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  • Speakers Bureau
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  • Goldendale

HYBRID: Hunting, Fishing, and Native Sovereignty

Event Description

What happens when the sovereignty of one nation conflicts with the laws and practices of another?

The Treaty of 1855 is a document signed by Native American leaders, Washington Territory’s Governor Isaac Stevens, and Oregon Territory’s Superintendent of Indian Affairs, Joel Palmer. Palmer and Stevens pushed for “exploitative treaties” by “cajoling and threatening the delegates,” according to historians at the National Park Service. Despite resistance from Yakama Chief Kamiakin, Nations were confined to reservations and other areas were opened for white settlement, including “ceded land.” While the Yakamas could continue to hunt and use this land, the treaty removed the Yakamas’ exclusive use of it, granting wide access to of the land to white settlers.

Northwest treaty rights continue to be frequently discussed in communities and courtrooms. In his talk, Yakama hunter and fisherman Aaron Paul Whitefoot discusses the history and tensions that linger from this treaty. While exercising the hunting and fishing rights reserved for him by the treaty, Whitefoot often clashes with state game wardens trying to implement state laws on ceded land. Learn how this struggle is emblematic of the larger history of colonialism, sovereignty, the value of nature, and traditional cultures.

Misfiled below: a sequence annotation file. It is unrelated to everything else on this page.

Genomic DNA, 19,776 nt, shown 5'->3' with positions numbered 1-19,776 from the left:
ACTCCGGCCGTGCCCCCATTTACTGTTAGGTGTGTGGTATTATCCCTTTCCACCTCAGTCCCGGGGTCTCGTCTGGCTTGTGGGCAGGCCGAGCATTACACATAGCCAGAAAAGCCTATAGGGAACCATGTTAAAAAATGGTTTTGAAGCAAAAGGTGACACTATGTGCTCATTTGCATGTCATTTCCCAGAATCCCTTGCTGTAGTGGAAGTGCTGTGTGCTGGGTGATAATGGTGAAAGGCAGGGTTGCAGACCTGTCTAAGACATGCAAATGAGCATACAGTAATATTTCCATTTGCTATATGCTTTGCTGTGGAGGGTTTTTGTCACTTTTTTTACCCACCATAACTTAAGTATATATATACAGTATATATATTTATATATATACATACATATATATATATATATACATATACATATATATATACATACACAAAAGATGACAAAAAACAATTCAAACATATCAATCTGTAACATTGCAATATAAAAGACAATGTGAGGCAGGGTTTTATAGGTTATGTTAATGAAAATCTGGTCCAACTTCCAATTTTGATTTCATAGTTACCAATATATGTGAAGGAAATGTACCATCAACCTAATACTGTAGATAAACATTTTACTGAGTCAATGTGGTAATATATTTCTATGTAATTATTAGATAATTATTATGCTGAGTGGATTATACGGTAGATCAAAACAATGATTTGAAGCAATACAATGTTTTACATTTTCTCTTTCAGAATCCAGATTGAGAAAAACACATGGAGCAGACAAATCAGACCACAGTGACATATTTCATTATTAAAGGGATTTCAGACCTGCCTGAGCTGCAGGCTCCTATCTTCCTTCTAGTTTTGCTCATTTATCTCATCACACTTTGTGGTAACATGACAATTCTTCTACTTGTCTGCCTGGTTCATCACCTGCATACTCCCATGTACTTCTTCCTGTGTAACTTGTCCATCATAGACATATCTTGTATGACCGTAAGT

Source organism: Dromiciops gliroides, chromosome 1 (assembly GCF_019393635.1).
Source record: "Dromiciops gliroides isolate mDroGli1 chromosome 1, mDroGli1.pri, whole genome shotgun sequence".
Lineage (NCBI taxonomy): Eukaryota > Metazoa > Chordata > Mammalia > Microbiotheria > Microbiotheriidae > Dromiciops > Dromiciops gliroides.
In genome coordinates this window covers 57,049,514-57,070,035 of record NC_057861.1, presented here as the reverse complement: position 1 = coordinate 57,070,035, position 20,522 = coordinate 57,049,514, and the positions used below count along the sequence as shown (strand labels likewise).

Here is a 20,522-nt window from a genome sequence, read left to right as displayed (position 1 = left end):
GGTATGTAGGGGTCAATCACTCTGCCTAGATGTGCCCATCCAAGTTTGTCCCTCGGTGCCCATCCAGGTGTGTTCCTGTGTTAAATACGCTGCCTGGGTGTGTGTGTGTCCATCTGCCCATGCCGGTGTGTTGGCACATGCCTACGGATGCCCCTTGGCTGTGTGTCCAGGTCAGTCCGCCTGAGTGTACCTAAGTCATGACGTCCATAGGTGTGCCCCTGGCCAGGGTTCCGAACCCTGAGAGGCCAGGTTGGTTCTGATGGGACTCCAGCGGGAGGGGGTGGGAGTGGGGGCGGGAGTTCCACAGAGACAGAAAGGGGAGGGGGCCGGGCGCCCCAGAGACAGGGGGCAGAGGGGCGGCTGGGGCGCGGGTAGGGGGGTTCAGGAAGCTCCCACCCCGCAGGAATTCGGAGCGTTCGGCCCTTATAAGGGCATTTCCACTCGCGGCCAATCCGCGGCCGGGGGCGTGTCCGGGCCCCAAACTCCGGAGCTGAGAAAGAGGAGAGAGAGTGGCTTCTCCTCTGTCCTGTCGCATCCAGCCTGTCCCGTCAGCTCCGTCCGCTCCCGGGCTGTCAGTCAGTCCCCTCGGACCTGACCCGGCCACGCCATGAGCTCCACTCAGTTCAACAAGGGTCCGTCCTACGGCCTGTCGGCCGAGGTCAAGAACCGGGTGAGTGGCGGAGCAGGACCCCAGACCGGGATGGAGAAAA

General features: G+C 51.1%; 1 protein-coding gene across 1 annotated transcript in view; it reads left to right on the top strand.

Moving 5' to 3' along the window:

• When
  • May 9, 2024
    5:30 pm
  • Where
  • Goldendale Community Library
    131 W Burgen St Goldendale, WA 98620 United States
  • Attend Online
  • Online registration for this event is closed.
  • Attend In-Person
  • In-person registration for this event is closed.
  • Host
  • Fort Vancouver Regional Libraries
About Speakers Bureau Events

Speakers Bureau talks are free public presentations on history, politics, music, philosophy, and everything in between. Humanities Washington’s Speakers Bureau roster is made up of professors, artists, activists, historians, performers, journalists, and others—all chosen not only for their expertise, but their ability to inspire discussion with people of all ages and backgrounds. All talks are free and open to the public, and each lasts about an hour. They are hosted by a wide range of organizations throughout Washington State.

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